Title this.

Lately, Johnny only wants to wear super hero shirts. He would wear them in the tub if I let him.

When I put him in time out, he says, “You can’t put me in time out–I’m Superman!”

He walks up to me while I’m making breakfast and says, “Mom, call me Spiderman.”

After calling him Spiderman for a few days, I said, “John, you are not Spiderman. You are my son. We named you John.”

“So you can be Spiderman’s mom,” he said.

He gets that he needs a total transformation. To him, it is not enough to simply be called Spiderman.

It’s just a title. But how important are titles? I can’t help but wonder. The first piece I had published, “Spent,” was titled something else, and the editors didn’t like it. A poem I worked on for a friend’s anthology needed a new title, and though it won’t be in print for a few months, I still don’t know if he kept the original title or not. Does the title transform what it is?

In workshop, I say, “Yes.” Yet for me, it is hard to label anything. Perhaps I can’t blame my students when I write title? at the top of their papers where the blank space is.

I had no problem naming my sons, who were so abstract at the time, and yet now are creatures on their own. Neither could have any other name.

My sons’ names: John Alexander Cedeno. John, after my father. Alexander, after my husband and his father’s middle name, and obviously, our family surname. Samuel Joseph Cedeno. Samuel, after many hours searching the baby name book. Joseph, after my father’s middle name, and again, our family surname. I am too stubbornly raised in tradition to keep my maiden name, Lotze, though I feel a quiet sigh in me every time I see my old name somewhere.

On Ancestry.com, I type in ancestor’s names, and the slight misspelling or mispronunciation during a census can cause me hours more research. Also, the difference between a maiden name and a married name creates a ditch in my path. I notice a wealth of Jr’s and Sr’s, and growl that it makes research confusing, but I have neglected creativity in the naming of my sons. Though, I’ll argue it’s for tradition.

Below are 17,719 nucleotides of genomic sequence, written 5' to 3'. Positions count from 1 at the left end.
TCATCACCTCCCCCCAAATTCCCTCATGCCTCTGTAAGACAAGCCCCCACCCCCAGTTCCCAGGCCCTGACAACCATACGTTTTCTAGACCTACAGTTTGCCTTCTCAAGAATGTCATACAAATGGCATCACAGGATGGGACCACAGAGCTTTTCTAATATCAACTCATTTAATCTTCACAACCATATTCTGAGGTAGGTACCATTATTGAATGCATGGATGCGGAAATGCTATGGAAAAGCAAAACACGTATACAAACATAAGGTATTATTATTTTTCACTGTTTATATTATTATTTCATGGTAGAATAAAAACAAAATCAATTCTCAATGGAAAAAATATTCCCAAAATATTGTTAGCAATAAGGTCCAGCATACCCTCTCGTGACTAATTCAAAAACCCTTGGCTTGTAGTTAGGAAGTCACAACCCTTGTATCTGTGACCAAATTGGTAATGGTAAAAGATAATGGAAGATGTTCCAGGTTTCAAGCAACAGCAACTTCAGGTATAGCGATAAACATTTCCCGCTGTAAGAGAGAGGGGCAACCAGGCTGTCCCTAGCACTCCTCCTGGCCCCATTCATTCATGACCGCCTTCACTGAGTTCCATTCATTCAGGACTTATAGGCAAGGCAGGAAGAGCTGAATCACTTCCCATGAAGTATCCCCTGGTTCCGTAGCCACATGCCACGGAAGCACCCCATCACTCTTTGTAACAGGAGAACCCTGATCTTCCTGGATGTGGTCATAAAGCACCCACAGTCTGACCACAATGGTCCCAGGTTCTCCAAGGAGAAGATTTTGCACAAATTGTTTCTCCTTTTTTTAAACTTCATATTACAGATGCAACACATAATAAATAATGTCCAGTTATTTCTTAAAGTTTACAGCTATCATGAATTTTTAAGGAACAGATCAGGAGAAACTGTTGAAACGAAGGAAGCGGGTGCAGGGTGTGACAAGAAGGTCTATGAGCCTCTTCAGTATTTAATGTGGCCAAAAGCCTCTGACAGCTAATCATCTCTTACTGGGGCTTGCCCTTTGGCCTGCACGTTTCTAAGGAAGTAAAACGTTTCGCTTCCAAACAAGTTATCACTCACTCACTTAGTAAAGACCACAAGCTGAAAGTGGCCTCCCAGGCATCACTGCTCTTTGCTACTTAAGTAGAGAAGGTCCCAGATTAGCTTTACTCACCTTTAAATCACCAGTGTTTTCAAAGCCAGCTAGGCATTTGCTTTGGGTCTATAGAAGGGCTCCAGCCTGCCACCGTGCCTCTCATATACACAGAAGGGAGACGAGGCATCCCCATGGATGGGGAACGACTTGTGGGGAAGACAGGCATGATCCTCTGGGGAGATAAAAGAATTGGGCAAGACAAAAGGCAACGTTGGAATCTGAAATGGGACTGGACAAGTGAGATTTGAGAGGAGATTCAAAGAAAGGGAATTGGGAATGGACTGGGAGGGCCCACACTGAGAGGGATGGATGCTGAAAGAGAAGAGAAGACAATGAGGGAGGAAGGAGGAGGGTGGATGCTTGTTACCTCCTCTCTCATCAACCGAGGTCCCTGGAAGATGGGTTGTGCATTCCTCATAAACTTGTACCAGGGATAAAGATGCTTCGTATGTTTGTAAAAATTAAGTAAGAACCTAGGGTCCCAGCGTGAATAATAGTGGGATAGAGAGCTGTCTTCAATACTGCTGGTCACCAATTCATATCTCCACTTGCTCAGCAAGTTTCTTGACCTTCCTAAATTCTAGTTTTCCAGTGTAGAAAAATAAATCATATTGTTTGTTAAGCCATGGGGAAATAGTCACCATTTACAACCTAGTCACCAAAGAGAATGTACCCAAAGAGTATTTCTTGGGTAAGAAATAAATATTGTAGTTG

I don’t ever recall referring to my mother as, “mommy,” or my father as, “daddy.” I was way too sophisticated (I thought), mature (I thought), independent (I thought), to use those cute names. It’s Mom and Dad. Perhaps it’s my parents’ influence. They only ever refer to each other as “your mother” or “your father.”

To Johnny, I am no longer “mommy.”

“Mom,” he says in confidence. Sometimes he places “mom” like bookends or parenthesis around his sentences.

“Mom, I want some cheese, Mom,” he says while opening the refrigerator door.

Sometimes he’ll draw out ‘O’, trying to figure out how to be, how to get his own snacks and not hurt my feelings. How to put on his shoes, how to ask me anything, how to be two-going-on-three. “Mom,” he says, and looks at me. And then, nothing.
(P.S. Even now, as I’m about to submit this post, the blog is telling me: “Enter title here.”)

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About Sarah Cedeño

Sarah Cedeño received her BA and MA in Creative Writing from SUNY-Brockport, and her MFA in fiction from Goddard College. Her work has appeared in The Rumpus, Hippocampus Magazine, The Bellevue Literary Review, Literary Mama, and Redactions. She lives in Brockport with her husband and two sons and teaches writing at SUNY-Brockport. View all posts by Sarah Cedeño

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